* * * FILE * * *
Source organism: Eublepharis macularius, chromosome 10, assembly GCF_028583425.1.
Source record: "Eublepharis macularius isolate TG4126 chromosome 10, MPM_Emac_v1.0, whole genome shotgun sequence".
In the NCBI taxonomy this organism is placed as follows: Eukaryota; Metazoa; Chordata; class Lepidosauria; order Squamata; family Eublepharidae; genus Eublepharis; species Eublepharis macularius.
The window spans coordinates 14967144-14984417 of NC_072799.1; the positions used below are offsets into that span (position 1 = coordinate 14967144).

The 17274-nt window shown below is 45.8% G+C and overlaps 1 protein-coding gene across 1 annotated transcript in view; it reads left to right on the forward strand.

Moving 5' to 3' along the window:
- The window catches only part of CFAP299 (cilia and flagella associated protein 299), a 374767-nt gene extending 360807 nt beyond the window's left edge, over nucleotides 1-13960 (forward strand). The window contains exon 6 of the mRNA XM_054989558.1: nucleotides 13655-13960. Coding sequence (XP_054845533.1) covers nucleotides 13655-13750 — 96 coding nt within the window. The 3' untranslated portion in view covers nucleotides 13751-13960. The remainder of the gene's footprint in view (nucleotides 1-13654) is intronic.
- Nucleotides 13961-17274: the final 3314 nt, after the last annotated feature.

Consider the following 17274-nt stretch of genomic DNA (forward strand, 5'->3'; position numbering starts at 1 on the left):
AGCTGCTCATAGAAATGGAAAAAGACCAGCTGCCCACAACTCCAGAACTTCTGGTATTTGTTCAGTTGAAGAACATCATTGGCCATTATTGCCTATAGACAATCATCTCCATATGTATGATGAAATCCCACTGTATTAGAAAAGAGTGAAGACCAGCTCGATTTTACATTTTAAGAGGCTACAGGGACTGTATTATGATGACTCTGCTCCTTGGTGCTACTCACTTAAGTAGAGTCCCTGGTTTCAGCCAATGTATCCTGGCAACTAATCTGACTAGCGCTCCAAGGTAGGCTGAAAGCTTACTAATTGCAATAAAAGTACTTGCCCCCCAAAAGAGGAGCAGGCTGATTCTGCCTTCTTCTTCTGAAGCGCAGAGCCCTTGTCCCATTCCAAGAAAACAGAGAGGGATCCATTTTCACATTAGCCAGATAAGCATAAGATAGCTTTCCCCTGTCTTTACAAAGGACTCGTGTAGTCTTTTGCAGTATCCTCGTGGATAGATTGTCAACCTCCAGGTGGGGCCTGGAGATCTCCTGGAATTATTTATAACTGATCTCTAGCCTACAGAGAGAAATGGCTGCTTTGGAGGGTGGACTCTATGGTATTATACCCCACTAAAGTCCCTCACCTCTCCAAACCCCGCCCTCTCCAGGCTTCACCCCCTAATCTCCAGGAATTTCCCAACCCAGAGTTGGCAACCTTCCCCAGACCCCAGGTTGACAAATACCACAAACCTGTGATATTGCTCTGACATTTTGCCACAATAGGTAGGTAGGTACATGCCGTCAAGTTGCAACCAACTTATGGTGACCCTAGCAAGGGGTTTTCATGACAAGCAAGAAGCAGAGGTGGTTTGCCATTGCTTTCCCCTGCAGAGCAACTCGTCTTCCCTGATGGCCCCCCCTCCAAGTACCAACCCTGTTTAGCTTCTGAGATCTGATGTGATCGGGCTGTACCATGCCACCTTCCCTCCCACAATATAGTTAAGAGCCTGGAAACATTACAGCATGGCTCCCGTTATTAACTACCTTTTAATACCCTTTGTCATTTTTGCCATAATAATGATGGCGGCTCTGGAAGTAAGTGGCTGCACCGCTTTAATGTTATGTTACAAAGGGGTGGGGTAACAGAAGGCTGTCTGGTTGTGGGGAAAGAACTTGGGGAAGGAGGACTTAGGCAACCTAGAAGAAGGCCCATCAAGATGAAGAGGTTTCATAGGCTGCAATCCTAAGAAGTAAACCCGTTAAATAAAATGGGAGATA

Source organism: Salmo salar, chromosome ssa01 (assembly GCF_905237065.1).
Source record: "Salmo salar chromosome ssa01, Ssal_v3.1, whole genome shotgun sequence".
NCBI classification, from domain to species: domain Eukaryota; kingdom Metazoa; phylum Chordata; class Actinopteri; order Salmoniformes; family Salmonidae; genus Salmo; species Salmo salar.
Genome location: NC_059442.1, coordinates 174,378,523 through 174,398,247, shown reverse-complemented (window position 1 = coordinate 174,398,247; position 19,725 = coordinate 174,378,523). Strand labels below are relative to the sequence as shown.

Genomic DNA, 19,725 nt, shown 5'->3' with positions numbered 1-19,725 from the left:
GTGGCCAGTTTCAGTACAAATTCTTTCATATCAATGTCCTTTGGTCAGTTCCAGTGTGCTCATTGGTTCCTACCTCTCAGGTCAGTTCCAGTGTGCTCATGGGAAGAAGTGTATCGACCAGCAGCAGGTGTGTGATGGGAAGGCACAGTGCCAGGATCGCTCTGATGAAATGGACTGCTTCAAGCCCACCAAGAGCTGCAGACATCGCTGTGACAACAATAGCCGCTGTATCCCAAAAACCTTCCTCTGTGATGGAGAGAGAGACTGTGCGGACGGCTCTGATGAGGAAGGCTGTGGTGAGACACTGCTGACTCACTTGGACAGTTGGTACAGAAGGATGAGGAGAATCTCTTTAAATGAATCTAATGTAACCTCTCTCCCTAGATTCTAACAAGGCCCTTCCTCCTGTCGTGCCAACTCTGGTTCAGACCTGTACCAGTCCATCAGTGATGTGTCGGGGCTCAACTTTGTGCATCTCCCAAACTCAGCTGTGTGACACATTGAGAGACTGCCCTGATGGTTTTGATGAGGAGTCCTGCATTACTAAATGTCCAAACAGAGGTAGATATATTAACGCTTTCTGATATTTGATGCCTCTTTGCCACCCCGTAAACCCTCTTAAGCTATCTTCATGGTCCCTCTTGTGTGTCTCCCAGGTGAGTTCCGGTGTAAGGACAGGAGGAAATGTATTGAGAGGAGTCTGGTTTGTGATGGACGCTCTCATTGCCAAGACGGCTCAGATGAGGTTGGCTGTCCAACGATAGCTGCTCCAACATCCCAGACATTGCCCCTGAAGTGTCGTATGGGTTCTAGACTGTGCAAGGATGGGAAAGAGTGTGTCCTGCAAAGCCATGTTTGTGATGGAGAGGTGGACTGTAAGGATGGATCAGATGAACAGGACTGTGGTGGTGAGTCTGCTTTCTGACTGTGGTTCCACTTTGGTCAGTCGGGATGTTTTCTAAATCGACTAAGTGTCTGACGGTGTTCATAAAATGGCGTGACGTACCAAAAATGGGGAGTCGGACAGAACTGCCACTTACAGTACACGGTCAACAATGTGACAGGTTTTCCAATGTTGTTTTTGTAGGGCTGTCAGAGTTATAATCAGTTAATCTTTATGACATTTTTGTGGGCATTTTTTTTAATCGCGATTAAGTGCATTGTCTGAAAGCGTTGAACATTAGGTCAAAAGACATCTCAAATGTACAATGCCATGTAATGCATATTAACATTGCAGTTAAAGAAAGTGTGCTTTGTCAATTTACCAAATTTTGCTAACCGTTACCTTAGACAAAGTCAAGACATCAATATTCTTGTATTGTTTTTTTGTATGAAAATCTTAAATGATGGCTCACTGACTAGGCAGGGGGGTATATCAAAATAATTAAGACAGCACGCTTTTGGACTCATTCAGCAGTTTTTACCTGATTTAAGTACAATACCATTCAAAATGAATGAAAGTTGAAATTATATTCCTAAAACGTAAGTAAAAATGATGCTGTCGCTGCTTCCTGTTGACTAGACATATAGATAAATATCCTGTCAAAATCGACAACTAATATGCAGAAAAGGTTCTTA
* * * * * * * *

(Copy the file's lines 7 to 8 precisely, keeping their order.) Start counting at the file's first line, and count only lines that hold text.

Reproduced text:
- The window catches only part of CFAP299 (cilia and flagella associated protein 299), a 374767-nt gene extending 360807 nt beyond the window's left edge, over nucleotides 1-13960 (forward strand). The window contains exon 6 of the mRNA XM_054989558.1: nucleotides 13655-13960. Coding sequence (XP_054845533.1) covers nucleotides 13655-13750 — 96 coding nt within the window. The 3' untranslated portion in view covers nucleotides 13751-13960. The remainder of the gene's footprint in view (nucleotides 1-13654) is intronic.
- Nucleotides 13961-17274: the final 3314 nt, after the last annotated feature.